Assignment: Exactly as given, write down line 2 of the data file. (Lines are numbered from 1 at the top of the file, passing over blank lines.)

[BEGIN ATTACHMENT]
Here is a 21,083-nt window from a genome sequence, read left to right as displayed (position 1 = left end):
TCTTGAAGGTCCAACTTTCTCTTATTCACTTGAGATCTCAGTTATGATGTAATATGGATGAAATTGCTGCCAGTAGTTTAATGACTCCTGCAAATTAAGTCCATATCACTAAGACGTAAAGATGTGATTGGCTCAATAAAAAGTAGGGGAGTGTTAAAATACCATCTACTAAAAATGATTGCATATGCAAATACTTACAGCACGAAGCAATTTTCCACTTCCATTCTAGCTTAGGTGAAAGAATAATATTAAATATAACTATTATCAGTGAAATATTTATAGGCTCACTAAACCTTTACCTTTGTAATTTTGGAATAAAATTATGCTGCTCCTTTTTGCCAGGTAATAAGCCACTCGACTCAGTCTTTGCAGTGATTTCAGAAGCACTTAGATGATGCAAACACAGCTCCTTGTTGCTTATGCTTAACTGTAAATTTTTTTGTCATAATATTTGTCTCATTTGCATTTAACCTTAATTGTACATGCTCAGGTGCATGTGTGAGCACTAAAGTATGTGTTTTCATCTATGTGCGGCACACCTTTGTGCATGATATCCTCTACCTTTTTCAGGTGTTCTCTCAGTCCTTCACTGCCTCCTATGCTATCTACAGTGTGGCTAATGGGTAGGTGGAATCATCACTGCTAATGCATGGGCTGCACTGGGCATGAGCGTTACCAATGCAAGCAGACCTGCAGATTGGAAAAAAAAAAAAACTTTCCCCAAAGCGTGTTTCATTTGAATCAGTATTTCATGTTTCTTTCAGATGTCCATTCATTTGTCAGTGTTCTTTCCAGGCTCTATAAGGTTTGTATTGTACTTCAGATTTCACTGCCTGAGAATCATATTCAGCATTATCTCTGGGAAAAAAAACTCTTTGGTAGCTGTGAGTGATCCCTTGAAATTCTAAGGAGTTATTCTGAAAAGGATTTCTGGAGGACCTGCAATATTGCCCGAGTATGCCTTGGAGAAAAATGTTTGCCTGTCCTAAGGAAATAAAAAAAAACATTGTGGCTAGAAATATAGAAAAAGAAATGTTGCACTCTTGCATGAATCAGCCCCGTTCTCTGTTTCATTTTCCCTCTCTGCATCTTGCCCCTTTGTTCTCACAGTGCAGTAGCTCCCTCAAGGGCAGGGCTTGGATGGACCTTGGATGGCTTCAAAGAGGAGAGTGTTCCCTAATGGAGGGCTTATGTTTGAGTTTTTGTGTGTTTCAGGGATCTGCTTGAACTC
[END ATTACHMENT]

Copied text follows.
TCTTGAAGGTCCAACTTTCTCTTATTCACTTGAGATCTCAGTTATGATGTAATATGGATGAAATTGCTGCCAGTAGTTTAATGACTCCTGCAAATTAAGTCCATATCACTAAGACGTAAAGATGTGATTGGCTCAATAAAAAGTAGGGGAGTGTTAAAATACCATCTACTAAAAATGATTGCATATGCAAATACTTACAGCACGAAGCAATTTTCCACTTCCATTCTAGCTTAGGTGAAAGAATAATATTAAATATAACTATTATCAGTGAAATATTTATAGGCTCACTAAACCTTTACCTTTGTAATTTTGGAATAAAATTATGCTGCTCCTTTTTGCCAGGTAATAAGCCACTCGACTCAGTCTTTGCAGTGATTTCAGAAGCACTTAGATGATGCAAACACAGCTCCTTGTTGCTTATGCTTAACTGTAAATTTTTTTGTCATAATATTTGTCTCATTTGCATTTAACCTTAATTGTACATGCTCAGGTGCATGTGTGAGCACTAAAGTATGTGTTTTCATCTATGTGCGGCACACCTTTGTGCATGATATCCTCTACCTTTTTCAGGTGTTCTCTCAGTCCTTCACTGCCTCCTATGCTATCTACAGTGTGGCTAATGGGTAGGTGGAATCATCACTGCTAATGCATGGGCTGCACTGGGCATGAGCGTTACCAATGCAAGCAGACCTGCAGATTGGAAAAAAAAAAAAACTTTCCCCAAAGCGTGTTTCATTTGAATCAGTATTTCATGTTTCTTTCAGATGTCCATTCATTTGTCAGTGTTCTTTCCAGGCTCTATAAGGTTTGTATTGTACTTCAGATTTCACTGCCTGAGAATCATATTCAGCATTATCTCTGGGAAAAAAAACTCTTTGGTAGCTGTGAGTGATCCCTTGAAATTCTAAGGAGTTATTCTGAAAAGGATTTCTGGAGGACCTGCAATATTGCCCGAGTATGCCTTGGAGAAAAATGTTTGCCTGTCCTAAGGAAATAAAAAAAAACATTGTGGCTAGAAATATAGAAAAAGAAATGTTGCACTCTTGCATGAATCAGCCCCGTTCTCTGTTTCATTTTCCCTCTCTGCATCTTGCCCCTTTGTTCTCACAGTGCAGTAGCTCCCTCAAGGGCAGGGCTTGGATGGACCTTGGATGGCTTCAAAGAGGAGAGTGTTCCCTAATGGAGGGCTTATGTTTGAGTTTTTGTGTGTTTCAGGGATCTGCTTGAACTC